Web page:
New Delhi: Terming GSP (Generalised System of Preference) withdrawal by the United States unfortunate, India on Saturday vowed to protect the country’s national interest in trade matters. “India as part of our bilateral trade discussions, had offered resolution on significant US requests in an effort to find a mutually acceptable way forward. It is unfortunate that this did not find acceptance by the US. India, like the US and other nations shall always uphold its national interest in these matters. We have significant development imperatives and concerns and our people also aspire for better standards of living. This will remain the guiding factor in the Government’s approach.,” the government said in a statement.
It added,”In any relationship, in particular in the area of economic ties, there are ongoing issues which get resolved mutually from time to time. We view this issue as a part of this regular process and will continue to build on our strong ties with the US, both economic and people-to-people. We are confident that the two Nations will continue to work together intensively for further growing these ties in a mutually beneficial manner.”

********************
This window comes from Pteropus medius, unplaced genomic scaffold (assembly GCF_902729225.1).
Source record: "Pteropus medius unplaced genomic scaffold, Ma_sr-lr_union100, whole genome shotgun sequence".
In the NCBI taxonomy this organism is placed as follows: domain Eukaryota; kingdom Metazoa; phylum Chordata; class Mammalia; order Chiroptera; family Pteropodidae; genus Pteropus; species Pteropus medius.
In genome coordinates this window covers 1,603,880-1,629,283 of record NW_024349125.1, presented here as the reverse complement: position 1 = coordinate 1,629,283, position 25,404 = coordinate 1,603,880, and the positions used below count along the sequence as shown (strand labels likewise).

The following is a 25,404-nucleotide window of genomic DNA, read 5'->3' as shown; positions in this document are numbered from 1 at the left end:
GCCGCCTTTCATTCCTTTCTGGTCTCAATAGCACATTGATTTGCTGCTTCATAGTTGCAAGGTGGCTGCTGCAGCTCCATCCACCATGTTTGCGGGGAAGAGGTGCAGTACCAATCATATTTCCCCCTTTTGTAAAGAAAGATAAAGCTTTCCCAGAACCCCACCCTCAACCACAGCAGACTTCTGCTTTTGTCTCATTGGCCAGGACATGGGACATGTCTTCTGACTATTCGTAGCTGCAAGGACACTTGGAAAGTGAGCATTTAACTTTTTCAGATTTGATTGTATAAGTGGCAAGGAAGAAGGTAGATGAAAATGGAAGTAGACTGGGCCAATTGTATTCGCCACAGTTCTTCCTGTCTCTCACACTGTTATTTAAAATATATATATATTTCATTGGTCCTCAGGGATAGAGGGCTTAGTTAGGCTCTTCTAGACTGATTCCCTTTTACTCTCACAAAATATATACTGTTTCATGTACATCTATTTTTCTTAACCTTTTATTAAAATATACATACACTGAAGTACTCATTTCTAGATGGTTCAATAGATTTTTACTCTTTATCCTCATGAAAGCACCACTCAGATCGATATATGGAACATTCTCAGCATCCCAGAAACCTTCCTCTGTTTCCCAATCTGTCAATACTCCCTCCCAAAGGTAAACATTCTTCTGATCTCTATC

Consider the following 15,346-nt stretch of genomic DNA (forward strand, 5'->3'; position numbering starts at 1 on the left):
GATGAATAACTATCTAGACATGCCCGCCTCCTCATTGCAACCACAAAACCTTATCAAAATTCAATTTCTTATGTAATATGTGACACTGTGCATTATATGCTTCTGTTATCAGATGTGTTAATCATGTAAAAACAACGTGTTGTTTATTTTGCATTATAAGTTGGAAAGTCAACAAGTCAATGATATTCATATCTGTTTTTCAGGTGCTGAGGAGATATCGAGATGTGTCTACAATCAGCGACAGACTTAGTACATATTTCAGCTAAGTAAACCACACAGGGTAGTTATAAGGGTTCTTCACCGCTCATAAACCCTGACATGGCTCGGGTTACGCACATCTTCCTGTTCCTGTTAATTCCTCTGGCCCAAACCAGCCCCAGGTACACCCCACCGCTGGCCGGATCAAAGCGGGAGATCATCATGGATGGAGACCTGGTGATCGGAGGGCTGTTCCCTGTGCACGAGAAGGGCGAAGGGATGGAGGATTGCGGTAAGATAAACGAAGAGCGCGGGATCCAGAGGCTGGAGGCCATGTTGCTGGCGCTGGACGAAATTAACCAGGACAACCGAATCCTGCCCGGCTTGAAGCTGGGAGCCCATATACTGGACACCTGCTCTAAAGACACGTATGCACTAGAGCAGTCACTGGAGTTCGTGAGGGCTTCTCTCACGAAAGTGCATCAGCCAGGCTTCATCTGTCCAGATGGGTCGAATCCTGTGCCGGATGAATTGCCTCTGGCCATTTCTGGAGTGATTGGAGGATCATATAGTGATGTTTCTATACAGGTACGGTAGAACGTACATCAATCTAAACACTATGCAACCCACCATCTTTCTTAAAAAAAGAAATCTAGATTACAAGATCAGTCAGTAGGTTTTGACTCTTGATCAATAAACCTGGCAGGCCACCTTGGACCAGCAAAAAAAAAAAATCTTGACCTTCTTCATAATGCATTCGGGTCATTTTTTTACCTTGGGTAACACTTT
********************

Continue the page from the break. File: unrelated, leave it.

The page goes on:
Earlier in the day, President Donald Trump terminated India’s designation as a beneficiary developing nation under the key GSP trade programme after determining that it has not assured the US that it will provide “equitable and reasonable access to its markets.”
“I have determined that India has not assured the US that it will provide equitable and reasonable access to its markets. Accordingly, it is appropriate to terminate India’s designation as a beneficiary developing country effective June 5, 2019,” Trump had said in a proclamation ignoring the plea made by several top American lawmakers.
What is GSP?
The GSP, which is the oldest and largest US trade preference programme is designed to promote economic development by allowing duty-free entry for products from designated beneficiary countries.
Under the GSP programme, nearly 2,000 products including auto components and textile materials can enter the US duty-free if the beneficiary developing countries meet the eligibility criteria established by Congress.